How to Grow Lettuce
Homegrown lettuce is lightyears away from store-bought lettuce. Grow lettuce at home and you’ll be hooked for life!
How to grow lettuce
Growing lettuce lets you experience variety and flavors you could never get from the store. It also gives you the convenience of walking out to your yard to grab a meal. And best of all, you cut down on a ton of plastic waste by growing your own food.
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Lettuce grows in the fall and spring. It’s a cool-season crop. Plant lettuce in the spring about two weeks before your average last frost date and again in the fall about 6 weeks before your average first frost date. To find your frost dates, click here.
Lettuce should be planted ¼ inch deep or less. Broadcast seeds across your growing area and sprinkle a light dusting of soil on top. Carefully water without displacing the soil so you don’t wash all the tiny seeds out. The seeds are very small. When gardening with kids, it can be helpful to mix lettuce seeds in a sugar shaker with sand and allow kids to shake seeds onto the ground.
Lettuce seeds will germinate in 7-10 days if kept moist. Once plants have their true leaves or second set of leaves, thin plants to about 4-6 inches apart. You can eat the lettuce sprouts you pull up in a salad or just as you pull them, removing any dirt from the roots. Lettuce sprouts are fresh and delicious as are other kinds of microgreens.
Once the plants are about 6 inches tall, you can mulch well around them with straw or other mulching materials. This will help keep moisture in the soil and keep weeds from germinating as well. Continue to keep lettuce weeded and watered about one inch per week until it’s ready to harvest.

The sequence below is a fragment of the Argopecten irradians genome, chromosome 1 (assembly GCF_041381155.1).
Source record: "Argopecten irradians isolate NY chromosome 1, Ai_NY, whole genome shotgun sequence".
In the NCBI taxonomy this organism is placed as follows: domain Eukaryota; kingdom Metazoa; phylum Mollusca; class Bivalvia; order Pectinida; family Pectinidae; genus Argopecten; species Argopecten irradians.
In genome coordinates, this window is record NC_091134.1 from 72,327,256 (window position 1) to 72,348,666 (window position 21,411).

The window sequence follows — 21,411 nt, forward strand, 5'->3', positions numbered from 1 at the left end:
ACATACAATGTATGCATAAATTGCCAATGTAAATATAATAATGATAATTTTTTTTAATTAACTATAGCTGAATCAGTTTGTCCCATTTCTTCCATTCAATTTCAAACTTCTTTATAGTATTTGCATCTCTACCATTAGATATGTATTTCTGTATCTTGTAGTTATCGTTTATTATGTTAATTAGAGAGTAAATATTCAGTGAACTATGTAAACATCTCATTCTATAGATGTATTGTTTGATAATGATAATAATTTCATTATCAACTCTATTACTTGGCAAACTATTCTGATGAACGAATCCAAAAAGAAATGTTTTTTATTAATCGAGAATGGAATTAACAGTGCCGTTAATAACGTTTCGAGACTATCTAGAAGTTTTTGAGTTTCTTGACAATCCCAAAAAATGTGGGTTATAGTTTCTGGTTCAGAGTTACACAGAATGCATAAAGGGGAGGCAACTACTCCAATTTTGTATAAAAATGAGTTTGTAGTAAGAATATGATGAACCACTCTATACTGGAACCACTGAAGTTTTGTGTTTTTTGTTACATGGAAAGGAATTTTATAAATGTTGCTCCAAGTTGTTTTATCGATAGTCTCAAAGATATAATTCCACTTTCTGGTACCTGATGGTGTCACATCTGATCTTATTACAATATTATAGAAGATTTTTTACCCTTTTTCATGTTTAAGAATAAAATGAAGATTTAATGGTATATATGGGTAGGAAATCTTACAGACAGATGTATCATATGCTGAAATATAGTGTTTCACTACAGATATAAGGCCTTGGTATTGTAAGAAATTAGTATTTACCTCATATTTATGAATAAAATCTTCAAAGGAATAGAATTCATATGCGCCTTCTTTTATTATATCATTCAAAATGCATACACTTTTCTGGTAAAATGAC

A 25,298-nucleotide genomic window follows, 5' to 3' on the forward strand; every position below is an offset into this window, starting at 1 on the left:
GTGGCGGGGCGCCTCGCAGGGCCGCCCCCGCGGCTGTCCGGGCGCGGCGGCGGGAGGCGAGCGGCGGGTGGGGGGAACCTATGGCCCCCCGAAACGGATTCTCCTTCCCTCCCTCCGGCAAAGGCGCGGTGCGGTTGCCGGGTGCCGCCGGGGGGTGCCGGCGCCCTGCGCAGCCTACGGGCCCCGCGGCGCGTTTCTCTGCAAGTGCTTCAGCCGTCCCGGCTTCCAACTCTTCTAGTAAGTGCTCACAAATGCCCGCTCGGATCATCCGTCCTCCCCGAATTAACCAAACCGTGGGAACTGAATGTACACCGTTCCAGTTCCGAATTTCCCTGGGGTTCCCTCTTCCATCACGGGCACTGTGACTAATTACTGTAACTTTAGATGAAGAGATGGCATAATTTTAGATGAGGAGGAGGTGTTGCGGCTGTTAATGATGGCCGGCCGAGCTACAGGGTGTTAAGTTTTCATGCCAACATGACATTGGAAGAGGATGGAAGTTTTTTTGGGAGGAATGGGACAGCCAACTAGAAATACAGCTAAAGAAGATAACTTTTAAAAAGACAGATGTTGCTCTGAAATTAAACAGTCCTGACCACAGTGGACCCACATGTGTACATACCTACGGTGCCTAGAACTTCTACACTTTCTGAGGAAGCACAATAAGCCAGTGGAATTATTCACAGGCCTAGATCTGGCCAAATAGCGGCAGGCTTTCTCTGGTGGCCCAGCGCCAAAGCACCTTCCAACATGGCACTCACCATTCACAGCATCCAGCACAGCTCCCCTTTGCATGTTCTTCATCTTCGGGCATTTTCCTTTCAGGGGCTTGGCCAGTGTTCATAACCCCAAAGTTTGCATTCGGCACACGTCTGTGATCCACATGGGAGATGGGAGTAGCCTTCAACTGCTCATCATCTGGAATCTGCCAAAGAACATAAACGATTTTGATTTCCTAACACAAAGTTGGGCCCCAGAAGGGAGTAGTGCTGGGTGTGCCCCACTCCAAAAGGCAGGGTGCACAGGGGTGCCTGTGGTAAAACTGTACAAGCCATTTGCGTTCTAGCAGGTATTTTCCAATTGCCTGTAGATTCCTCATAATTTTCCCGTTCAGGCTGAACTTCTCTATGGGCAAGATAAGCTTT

Lettuce can tolerate a light frost but not heat. Once the temperatures get too warm for lettuce and other cool-season crops, they will bolt. Bolting means they stop growing and start making flowers. They send up a shoot and put all the energy from the plant into the shoot. It will first flower, and then create seed heads. Once lettuce starts working on this reproduction process, it will no longer taste tender and sweet but will become bitter. At this point, you can pull the plants and plant another crop, or you can let them go to seed and collect dried seeds for next season. The flowers are great for pollinators too.
You can grow lettuce of so many varieties. We can talk about some of the most popular varieties here.
Growing romaine lettuce
Romaine and other head type lettuces are easy and fun to grow. Romaine grows upright, with crunchy, sweet leaves that fold over one another to form a head. When you grow lettuce like Romaine or other types, it’s a good idea to interplant other crops that deter pests. Onions and carrots are great companion plants for lettuce as they repel slugs and other lettuce pests. Another way to keep the slugs at bay with by using diatomaceous earth on your plants regularly.